1972 Rolex COMEX Submariner (Ref. 5514) "Non-Serif" Dial

In the early 1960s deep-sea diving, particularly mixed gas diving, was rapidly advancing. COMEX, a French-based company, was the foremost pioneer in deep-sea experimentation and spearheaded most of the early research and technical advancements that came as a result of the maritime initiative. The COMEX Company is often referred to as the NASA of the Sea. 

With the danger involved with diving into the unknown, COMEX required the most durable and state-of-the-art equipment to ensure their success and was often directly involved in the creation of the instruments they used in a collaborative effort with the manufacturer to ensure each piece met the exact application it was made for. 

During the 1960s, the Rolex Submariner was the quintessential diver and set the design standard for most all dive watches that came after. However, the Rolex Submariner was never designed for deep sea operation as it was limited by its max depth rating of only 200m or 660ft. While the Submariner was widely used by COMEX in the beginning, the aquanauts quickly realized their Rolex would suffer catastrophic failure during saturation diving expeditions which would jeopardize their success rate. This led COMEX to work directly with Rolex in the development of a diving wristwatch that could meet the unique specifications and depths required by the aquanauts. 

This now iconic collaboration between Rolex and COMEX resulted in the creation of the Sea-Dweller in 1967, which remains one of the most well-known wristwatch models in the world. The cornerstone of the Sea-Dweller was the groundbreaking invention of the helium escape valve or HEV, which allowed for the release of expandable gasses within the watch, which previously caused the watch to fail during the ascent of a submersible diving bell.

As the Rolex / Comex partnership continued through the 1970s, COMEX commissioned an exclusive Submariner model from Rolex, the ref. 5514, which was never released to the general public. The ref. 5514 Submariner melded the HEV technology of the Sea-Dweller with the already existing Submariner ref. 5513 platform for an extremely experimental COMEX dive watch. The Rolex ref. 5514 Submariner is often identified with the COMEX logo printed on the dial, along with the HEV on the side of the case, however, the dials of early models lack the COMEX logo on the dial entirely. It is understood among collectors that approximately 150 reference 5514s were created by Rolex.

Along with the HEV on the left side of the case, this Submariner features the 5514 reference stamped between the lugs. The inside of the case back is correctly stamped 5513 and is also engraved with the matching serial number of the mid-case. The watch predates the more recognizable "COMEX" signed dials, resulting in a far more incognito variation with the beautifully patinated and correct "non-serif" dial and original hands.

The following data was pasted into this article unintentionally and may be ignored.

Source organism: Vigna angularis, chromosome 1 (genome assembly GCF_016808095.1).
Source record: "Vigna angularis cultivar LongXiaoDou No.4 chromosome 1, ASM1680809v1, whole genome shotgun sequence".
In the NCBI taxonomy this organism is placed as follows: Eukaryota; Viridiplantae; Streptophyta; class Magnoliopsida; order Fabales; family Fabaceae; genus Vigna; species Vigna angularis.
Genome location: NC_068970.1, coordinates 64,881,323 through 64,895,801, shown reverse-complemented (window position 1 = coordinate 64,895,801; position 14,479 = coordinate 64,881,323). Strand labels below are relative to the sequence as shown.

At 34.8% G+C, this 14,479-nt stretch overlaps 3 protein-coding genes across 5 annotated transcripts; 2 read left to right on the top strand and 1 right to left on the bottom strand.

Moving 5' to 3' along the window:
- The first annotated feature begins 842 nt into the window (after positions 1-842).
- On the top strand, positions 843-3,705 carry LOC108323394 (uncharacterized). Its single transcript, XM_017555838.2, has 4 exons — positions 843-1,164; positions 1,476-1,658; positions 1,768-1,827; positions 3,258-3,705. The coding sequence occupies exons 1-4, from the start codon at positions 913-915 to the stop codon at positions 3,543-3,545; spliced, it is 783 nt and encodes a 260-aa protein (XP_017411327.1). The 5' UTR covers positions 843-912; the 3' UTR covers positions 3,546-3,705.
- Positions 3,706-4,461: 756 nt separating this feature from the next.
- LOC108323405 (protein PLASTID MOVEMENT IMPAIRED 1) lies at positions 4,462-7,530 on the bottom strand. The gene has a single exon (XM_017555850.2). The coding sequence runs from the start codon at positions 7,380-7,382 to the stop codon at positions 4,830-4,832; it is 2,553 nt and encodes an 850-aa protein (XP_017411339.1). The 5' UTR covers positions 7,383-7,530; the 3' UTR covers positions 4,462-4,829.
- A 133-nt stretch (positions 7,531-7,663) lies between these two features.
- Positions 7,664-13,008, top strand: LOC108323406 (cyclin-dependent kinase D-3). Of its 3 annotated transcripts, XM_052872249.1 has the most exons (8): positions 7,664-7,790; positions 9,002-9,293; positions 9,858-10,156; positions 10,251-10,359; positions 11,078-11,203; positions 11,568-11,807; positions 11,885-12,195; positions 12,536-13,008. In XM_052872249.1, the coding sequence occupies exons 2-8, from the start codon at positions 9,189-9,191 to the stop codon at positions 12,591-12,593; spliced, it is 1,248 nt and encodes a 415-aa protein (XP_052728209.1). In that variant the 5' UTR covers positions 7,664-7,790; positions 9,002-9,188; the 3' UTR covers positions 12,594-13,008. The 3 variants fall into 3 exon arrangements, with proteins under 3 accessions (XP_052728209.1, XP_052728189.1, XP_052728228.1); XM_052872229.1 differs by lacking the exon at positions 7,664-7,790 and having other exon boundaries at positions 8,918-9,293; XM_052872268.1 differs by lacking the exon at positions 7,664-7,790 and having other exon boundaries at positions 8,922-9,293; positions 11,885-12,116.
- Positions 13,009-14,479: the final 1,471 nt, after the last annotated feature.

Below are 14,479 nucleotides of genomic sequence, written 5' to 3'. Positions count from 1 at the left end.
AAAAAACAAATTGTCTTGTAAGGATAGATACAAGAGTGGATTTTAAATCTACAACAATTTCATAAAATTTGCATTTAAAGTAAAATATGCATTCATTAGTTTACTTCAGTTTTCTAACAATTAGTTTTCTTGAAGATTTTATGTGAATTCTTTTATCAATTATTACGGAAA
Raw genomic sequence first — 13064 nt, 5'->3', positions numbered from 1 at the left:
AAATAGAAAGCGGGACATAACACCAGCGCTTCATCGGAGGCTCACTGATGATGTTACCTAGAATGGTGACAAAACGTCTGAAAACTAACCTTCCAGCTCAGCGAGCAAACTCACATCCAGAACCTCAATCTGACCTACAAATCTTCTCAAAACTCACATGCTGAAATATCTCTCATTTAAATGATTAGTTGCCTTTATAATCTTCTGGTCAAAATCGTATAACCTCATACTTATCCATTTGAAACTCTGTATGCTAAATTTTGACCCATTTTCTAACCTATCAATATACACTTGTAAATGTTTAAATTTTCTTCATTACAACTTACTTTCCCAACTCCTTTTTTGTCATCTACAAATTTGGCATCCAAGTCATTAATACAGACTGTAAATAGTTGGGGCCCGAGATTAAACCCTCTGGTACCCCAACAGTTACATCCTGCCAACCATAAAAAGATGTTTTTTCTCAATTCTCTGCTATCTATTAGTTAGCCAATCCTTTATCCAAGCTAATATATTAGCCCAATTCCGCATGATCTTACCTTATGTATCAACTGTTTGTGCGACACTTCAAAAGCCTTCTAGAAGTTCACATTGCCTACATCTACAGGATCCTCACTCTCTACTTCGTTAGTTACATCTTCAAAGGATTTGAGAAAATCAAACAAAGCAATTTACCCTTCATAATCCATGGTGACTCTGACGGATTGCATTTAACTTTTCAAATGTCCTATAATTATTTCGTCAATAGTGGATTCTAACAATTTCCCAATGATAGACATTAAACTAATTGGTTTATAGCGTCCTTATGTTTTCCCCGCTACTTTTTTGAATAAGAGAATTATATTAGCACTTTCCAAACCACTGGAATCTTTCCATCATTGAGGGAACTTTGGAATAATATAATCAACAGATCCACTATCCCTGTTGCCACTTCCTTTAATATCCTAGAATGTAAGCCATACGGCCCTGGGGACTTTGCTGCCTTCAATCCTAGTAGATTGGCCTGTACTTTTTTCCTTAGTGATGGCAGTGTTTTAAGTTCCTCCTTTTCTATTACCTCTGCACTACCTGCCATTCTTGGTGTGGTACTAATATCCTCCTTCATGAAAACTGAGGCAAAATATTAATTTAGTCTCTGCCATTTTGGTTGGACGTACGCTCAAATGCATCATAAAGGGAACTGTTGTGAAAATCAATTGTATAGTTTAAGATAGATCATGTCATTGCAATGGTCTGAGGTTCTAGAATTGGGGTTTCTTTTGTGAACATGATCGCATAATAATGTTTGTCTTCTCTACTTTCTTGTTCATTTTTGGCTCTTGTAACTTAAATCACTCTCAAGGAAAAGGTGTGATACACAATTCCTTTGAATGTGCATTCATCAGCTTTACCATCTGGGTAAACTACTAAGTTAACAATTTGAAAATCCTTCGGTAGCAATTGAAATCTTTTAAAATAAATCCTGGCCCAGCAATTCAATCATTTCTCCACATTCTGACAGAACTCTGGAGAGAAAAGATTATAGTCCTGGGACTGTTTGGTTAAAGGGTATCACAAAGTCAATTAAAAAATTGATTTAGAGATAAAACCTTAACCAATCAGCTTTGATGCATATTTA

Stock # RLXSM5514CMX
Brand Rolex
Style Submariner "COMEX"
Model 5514
Serial 380XXXX
Size Men's
Material Stainless Steel
Dial Matte Black 
Millimeters 40
Bracelet Rolex "Pateted" 9315 Folded-Link Oyster Bracelet W/ 380 End Pieces



The very well-preserved case retains thick and symmetrical lugs that show slight chamfers and exhibit evidence of being minimally polished in the past with honest signs of use present. The left side of the case features the HEV. The Mk III "fat font" bezel insert remains deep black in color, exhibits almost no signs of use, and retains its tritium pearl. The case back features its original COMEX engravings, though the small COMEX inventory number is no longer visible, this is common on these variants due to the faint initial application of the number. The inside of the case back is engraved with the matching serial to the mid-case. The original "Pateted" Rolex 9315 folded-link Oyster bracelet with 380 end pieces retains 11 links that display nominal stretch and will fit up to a 7 1/2-inch wrist. 


The original matte black non-serif dial is in beautiful vintage condition, showing subtle elements of age, most notably are some tonal marks above the hand stack that are invisible to the naked eye but were likely caused by a watchmaker removing the hands in a previous service. The tritium lume plots have achieved a golden-yellow patina and show no degradation when inspected under UV light. The original tritium hands match the dial patina perfectly, under UV light inspection the minute hand exhibits some nominal superficial cracking and remains stable while the rest of the hands display no degradation whatsoever.


None. The watch is keeping time, but the service history is unknown. A movement service can be provided upon request.